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Who gets what? Race/ethnicity matter for treatment of seriously ill veterans

Braun U, Morgan RO, Ford ME, Beyth RJ. Who gets what? Race/ethnicity matter for treatment of seriously ill veterans. [Abstract]. Journal of the American Geriatrics Society. 2006 Apr 1; 54(S4):S180.




Abstract:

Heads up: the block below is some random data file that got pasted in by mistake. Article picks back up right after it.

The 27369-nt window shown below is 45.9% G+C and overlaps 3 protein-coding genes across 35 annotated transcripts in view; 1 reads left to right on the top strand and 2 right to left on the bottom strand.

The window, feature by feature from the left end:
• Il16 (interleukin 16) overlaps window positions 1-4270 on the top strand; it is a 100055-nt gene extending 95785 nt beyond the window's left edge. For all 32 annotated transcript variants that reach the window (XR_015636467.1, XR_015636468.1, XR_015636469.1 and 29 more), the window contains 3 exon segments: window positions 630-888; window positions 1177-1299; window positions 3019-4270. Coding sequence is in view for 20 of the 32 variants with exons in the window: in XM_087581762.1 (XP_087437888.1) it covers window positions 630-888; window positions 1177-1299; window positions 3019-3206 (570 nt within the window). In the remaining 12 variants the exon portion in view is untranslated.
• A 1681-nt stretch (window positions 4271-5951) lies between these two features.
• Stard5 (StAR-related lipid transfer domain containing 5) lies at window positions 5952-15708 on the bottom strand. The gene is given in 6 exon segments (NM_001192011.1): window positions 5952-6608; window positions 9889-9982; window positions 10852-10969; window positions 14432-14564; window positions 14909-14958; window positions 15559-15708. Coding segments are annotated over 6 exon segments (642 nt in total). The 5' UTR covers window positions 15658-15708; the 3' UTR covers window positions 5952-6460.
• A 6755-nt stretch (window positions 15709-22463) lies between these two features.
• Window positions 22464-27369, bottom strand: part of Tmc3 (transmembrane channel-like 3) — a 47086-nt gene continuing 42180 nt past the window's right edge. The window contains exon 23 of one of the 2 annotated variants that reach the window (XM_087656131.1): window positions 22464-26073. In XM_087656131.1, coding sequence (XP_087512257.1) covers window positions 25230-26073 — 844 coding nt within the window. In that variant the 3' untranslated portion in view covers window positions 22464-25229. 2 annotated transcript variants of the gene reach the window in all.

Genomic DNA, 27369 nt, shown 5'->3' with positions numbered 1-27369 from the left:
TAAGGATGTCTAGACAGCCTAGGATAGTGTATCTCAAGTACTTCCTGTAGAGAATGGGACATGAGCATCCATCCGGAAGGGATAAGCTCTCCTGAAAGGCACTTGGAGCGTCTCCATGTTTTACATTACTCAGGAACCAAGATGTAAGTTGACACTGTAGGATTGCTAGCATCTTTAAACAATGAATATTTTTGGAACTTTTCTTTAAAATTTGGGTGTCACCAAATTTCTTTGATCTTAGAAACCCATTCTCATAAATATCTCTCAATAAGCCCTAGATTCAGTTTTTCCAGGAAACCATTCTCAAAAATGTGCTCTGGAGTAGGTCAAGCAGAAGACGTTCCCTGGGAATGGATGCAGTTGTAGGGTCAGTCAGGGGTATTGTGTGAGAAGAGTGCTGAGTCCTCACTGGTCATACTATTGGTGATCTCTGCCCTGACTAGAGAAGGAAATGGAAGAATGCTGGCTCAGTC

Background: Decisions about the use of invasive procedures at the end-of-life are difficult. Past studies noted differences in preferences for care by race/ethnicity; minorities usually chose more aggressive care. Despite available data on preferences for care, there is sparse national data on actual use of procedures in seriously ill elders. Purpose: To determine utilization patterns for resuscitation, mechanical ventilation, transfusion, enteral-parenteral nutrition, and ICU transfer in different cohorts of seriously ill veterans during fiscal years 1991-2002, by race/ethnicity, age, and over time. Methods: Retrospective cohort study using 2 national VA databases to identify cohorts of seriously ill elders > 55 years of age at high risk for 6-month mortality using ICD-9-codes: CHF with at least 1 more organ failure/insufficieny and at least 1 hospitalization in prior year; COPD and respiratory failure; multiorgan failure associated with sepsis; multi-organ failure, associated with cancer; metastatic lung cancer; colon carcinoma with liver metastases; or dementia with either malnutrition, aspiration pneumonia/pneumonia, or decubitus ulcer as a marker for later stage disease. For each disease cohort, we reported the number of discharges, age and race distribution, frequency and rate of procedures, and percentage of patients who died within 6 months of the index hospitalization. We used a logistic regression model using the chi-square statistic for categorical variables, t-test orWilcoxon rank-sum statistic for continuous variables to evaluate differences. Results: 174, 595 unique elders (69,460 with non-cancer diagnoses, 61,101 with cancer diagnoses, and 44,034 with dementia) were found. Hispanics received more intubation/ mechanical ventilation (OR 1.82, 95%CI 1.66-2.01 for Hispanic vs white, and OR 2.17, CI 1.95-2.41 for Hispanic vs African American) and transfusions, but less enteral feeding compared to whites and African Americans across all diagnoses (OR 0.62, CI 0.55-0.7); no differences for ICU use were found by race/ethnicity. Unexpectedly, African Americans were less likely to receive CPR compared to whites, OR 0.85, CI 0.78-0.92. Conclusion: Racial/ethnic variations in utilization of procedures exist in a national cohort of seriously ill elders. Further studies are needed to determine the appropriateness and quality of this care.





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